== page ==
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first_img Comments   Share   The Arizona Cardinals have been told repeatedly by head coach Bruce Arians: Cardinals don’t fight Cardinals. For the second time this week a scuffle broke out and coach Arians was having none of it. The players were told to set their helmets down and they started running. Then ran some more. Many sideline-to-sideline sprints ensued with an unhappy Arians watching. “It’s camp, stuff like that happens,” cornerback Justin Bethel said. “We just have to know that we’re a team and we have to stick together. We’re trying to win a championship; we can’t be fighting amongst each other. It’s all about team. Team is what it takes — that’s our slogan right now. Top Stories “We just had to do some extra conditioning and put it behind us and move on to the next day and get ready for Minnesota.”Bethel added that Arians made his point about how much he did not want to see his players fight each other, which was one everyone already knew.“Some guys, they lose their tempers and it happens,” he said. After the fight, it looked as if the team was unsure if practice had ended. A short time later the session resumed, with Arians and other coaches returning to the field to watch — not instruct.“I think it was just some of the players on the team just decided we wanted to finish up practice because every play is important for us in practice,” Bethel said. “So we just decided, I think, they decided amongst themselves that let’s go ahead and just finish out the practice because we didn’t have that much left, so let’s just go ahead and finish it out and get the looks in.”It’s the team’s last one of the week as they travel to Minnesota on Friday to play the Vikings in their second preseason game on Saturday. – / 8 Former Cardinals kicker Phil Dawson retires The 5: Takeaways from the Coyotes’ introduction of Alex Meruelo Derrick Hall satisfied with D-backs’ buying and selling Grace expects Greinke trade to have emotional impactlast_img read more

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Top stories hunting for new elements asymmetrical aurorae and the Mars rovers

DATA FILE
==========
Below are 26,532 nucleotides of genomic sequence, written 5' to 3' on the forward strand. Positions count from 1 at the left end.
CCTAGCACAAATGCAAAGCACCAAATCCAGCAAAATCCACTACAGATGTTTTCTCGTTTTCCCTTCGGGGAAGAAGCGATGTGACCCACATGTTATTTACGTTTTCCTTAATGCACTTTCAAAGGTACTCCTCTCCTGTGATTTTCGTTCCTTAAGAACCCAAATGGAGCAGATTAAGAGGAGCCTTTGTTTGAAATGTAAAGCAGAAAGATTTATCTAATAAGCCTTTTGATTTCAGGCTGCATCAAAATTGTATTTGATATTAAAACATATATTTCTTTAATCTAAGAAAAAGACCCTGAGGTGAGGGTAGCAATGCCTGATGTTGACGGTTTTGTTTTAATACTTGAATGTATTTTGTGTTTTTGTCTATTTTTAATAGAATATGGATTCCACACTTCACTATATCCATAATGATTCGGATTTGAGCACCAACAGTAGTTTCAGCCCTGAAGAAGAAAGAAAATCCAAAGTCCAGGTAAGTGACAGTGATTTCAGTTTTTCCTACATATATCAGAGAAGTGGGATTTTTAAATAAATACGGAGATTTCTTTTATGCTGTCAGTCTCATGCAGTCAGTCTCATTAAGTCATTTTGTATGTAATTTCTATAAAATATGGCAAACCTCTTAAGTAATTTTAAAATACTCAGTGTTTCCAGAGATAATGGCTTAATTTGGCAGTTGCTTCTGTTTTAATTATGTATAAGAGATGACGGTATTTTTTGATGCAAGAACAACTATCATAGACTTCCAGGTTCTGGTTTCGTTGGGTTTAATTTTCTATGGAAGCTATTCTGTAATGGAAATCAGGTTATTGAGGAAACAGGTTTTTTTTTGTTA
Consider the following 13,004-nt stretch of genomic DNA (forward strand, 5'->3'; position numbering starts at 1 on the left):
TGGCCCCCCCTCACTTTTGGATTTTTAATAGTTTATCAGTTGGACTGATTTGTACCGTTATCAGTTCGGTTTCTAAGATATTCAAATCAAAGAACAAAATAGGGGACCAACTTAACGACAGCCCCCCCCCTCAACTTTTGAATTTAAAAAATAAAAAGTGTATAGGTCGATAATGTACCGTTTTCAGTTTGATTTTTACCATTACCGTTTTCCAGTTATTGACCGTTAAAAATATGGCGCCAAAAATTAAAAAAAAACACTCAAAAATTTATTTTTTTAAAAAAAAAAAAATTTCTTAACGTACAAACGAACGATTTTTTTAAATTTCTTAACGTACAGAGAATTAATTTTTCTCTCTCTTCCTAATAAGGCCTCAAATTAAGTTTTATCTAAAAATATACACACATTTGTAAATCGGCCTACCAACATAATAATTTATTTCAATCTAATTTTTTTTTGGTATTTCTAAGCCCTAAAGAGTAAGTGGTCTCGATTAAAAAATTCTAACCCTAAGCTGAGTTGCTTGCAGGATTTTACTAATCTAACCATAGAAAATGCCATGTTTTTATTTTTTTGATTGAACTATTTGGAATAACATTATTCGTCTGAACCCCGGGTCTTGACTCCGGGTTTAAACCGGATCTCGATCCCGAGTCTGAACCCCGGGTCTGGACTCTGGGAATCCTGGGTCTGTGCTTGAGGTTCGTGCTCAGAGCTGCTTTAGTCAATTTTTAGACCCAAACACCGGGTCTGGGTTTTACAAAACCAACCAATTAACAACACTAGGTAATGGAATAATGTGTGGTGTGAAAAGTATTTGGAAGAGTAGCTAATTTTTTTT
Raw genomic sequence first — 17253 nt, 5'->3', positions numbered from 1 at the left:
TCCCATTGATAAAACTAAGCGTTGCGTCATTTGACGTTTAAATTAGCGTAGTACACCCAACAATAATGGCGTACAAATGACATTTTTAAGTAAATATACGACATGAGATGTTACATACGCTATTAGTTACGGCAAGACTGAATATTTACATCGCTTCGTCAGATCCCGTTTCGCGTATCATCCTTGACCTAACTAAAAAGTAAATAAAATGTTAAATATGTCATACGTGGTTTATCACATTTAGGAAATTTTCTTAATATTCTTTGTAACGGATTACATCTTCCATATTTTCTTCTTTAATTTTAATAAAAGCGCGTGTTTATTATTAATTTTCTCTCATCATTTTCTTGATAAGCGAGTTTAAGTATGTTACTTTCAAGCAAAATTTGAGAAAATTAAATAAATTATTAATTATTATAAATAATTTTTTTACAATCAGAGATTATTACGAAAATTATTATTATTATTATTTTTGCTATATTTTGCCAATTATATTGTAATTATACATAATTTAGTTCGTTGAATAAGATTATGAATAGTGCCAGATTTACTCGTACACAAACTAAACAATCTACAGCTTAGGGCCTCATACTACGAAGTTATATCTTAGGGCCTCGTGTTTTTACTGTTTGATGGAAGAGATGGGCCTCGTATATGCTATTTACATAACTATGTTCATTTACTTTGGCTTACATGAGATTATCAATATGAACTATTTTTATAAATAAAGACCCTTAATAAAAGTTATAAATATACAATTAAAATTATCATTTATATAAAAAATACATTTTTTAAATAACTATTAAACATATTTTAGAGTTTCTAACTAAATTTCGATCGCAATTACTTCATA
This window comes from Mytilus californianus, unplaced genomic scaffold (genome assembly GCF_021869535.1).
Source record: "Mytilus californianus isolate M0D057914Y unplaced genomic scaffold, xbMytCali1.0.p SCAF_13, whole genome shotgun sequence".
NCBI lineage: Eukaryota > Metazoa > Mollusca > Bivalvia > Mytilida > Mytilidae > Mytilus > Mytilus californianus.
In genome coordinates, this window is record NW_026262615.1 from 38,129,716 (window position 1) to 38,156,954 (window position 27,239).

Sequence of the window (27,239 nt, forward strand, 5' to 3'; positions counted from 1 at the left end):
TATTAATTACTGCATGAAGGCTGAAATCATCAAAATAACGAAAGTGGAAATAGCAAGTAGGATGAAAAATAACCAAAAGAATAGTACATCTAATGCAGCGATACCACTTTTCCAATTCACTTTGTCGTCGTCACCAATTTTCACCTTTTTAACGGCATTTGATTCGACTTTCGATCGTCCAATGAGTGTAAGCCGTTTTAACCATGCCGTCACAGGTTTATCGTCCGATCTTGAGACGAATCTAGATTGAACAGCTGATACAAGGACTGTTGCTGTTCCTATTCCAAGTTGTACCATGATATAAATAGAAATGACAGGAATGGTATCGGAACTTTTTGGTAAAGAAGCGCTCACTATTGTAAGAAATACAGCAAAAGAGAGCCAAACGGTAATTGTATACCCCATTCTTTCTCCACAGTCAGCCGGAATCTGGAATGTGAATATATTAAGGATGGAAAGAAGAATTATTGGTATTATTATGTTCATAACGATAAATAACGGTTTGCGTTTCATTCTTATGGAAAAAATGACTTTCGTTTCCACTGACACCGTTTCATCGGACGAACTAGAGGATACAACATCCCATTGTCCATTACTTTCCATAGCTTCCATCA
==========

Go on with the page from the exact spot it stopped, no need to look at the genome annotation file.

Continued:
first_img Country * Afghanistan Aland Islands Albania Algeria Andorra Angola Anguilla Antarctica Antigua and Barbuda Argentina Armenia Aruba Australia Austria Azerbaijan Bahamas Bahrain Bangladesh Barbados Belarus Belgium Belize Benin Bermuda Bhutan Bolivia, Plurinational State of Bonaire, Sint Eustatius and Saba Bosnia and Herzegovina Botswana Bouvet Island Brazil British Indian Ocean Territory Brunei Darussalam Bulgaria Burkina Faso Burundi Cambodia Cameroon Canada Cape Verde Cayman Islands Central African Republic Chad Chile China Christmas Island Cocos (Keeling) Islands Colombia Comoros Congo Congo, the Democratic Republic of the Cook Islands Costa Rica Cote d’Ivoire Croatia Cuba Curaçao Cyprus Czech Republic Denmark Djibouti Dominica Dominican Republic Ecuador Egypt El Salvador Equatorial Guinea Eritrea Estonia Ethiopia Falkland Islands (Malvinas) Faroe Islands Fiji Finland France French Guiana French Polynesia French Southern Territories Gabon Gambia Georgia Germany Ghana Gibraltar Greece Greenland Grenada Guadeloupe Guatemala Guernsey Guinea Guinea-Bissau Guyana Haiti Heard Island and McDonald Islands Holy See (Vatican City State) Honduras Hungary Iceland India Indonesia Iran, Islamic Republic of Iraq Ireland Isle of Man Israel Italy Jamaica Japan Jersey Jordan Kazakhstan Kenya Kiribati Korea, Democratic People’s Republic of Korea, Republic of Kuwait Kyrgyzstan Lao People’s Democratic Republic Latvia Lebanon Lesotho Liberia Libyan Arab Jamahiriya Liechtenstein Lithuania Luxembourg Macao Macedonia, the former Yugoslav Republic of Madagascar Malawi Malaysia Maldives Mali Malta Martinique Mauritania Mauritius Mayotte Mexico Moldova, Republic of Monaco Mongolia Montenegro Montserrat Morocco Mozambique Myanmar Namibia Nauru Nepal Netherlands New Caledonia New Zealand Nicaragua Niger Nigeria Niue Norfolk Island Norway Oman Pakistan Palestine Panama Papua New Guinea Paraguay Peru Philippines Pitcairn Poland Portugal Qatar Reunion Romania Russian Federation Rwanda Saint Barthélemy Saint Helena, Ascension and Tristan da Cunha Saint Kitts and Nevis Saint Lucia Saint Martin (French part) Saint Pierre and Miquelon Saint Vincent and the Grenadines Samoa San Marino Sao Tome and Principe Saudi Arabia Senegal Serbia Seychelles Sierra Leone Singapore Sint Maarten (Dutch part) Slovakia Slovenia Solomon Islands Somalia South Africa South Georgia and the South Sandwich Islands South Sudan Spain Sri Lanka Sudan Suriname Svalbard and Jan Mayen Swaziland Sweden Switzerland Syrian Arab Republic Taiwan Tajikistan Tanzania, United Republic of Thailand Timor-Leste Togo Tokelau Tonga Trinidad and Tobago Tunisia Turkey Turkmenistan Turks and Caicos Islands Tuvalu Uganda Ukraine United Arab Emirates United Kingdom United States Uruguay Uzbekistan Vanuatu Venezuela, Bolivarian Republic of Vietnam Virgin Islands, British Wallis and Futuna Western Sahara Yemen Zambia Zimbabwe By Alex FoxFeb. 1, 2019 , 1:45 PM (left to right): MAX AGUILERA HELLWEG; PIXABAY; NASA/JPL/Cornell University Top stories: hunting for new elements, asymmetrical aurorae, and the Mars rover’s last gasp Click to view the privacy policy. Required fields are indicated by an asterisk (*) A storied Russian lab is trying to push the periodic table past its limits—and uncover exotic new elementsAre we at the end of the periodic table? Russian physicist Yuri Oganessian, the only living scientist to have an element named in his honor, doesn’t think so. He will soon oversee a new wing of the Flerov Laboratory of Nuclear Reactions in Dubna, Russia, a fabled place whose six particle accelerators have produced nine new elements over the past half-century, including the five heaviest known to science. The new facility, dubbed the Superheavy Element Factory, will start its hunt for the next-heaviest elements—119 and 120—this spring.The northern and southern lights are different. Here’s why Email Sign up for our daily newsletter Get more great content like this delivered right to you! Country The northern and southern lights, aurora borealis and aurora australis, respectively, undulate across the skies in hazy green and sometimes red ribbons near Earth’s polar regions. The two phenomena aren’t identical, however, and now researchers think they know why.Winds fail to revive NASA’s Opportunity roverThere’s little hope left for rousing NASA’s Opportunity rover, which landed on Mars 15 years ago last month. Since June 2018, the rover has sat silently and NASA’s Jet Propulsion Laboratory in Pasadena, California, is running out of tricks to revive it. In the next few weeks, officials at the agency’s headquarters will decide whether to continue the search.Ancient Earth rock found on the moonWhat may be the oldest-known Earth rock has turned up in a surprising place: the moon. A 2-centimeter chip embedded in a larger rock collected by Apollo astronauts is actually a 4-billion-year-old fragment of our own planet, scientists say. Sometime after the rock formed on Earth, an asteroid impact blasted it all the way to the moon, which was three times closer to Earth than it is today. The fragment was later engulfed in a lunar breccia, a motley type of rock, and returned to Earth by Apollo 14 astronauts in 1971.Fossil feathers reveal how dinosaurs took flightScientists have long known that many early dinosaurs, the ancestors of today’s birds, were covered in feathers, likely for warmth and to attract mates. But no one knows exactly when—and how—these feathered dinos took flight. Now, molecular evidence from feathered dinosaur fossils reveals how the key proteins that make up feathers became lighter and more flexible over time, as flightless dinosaurs evolved into flying ones—and later, birds.last_img read more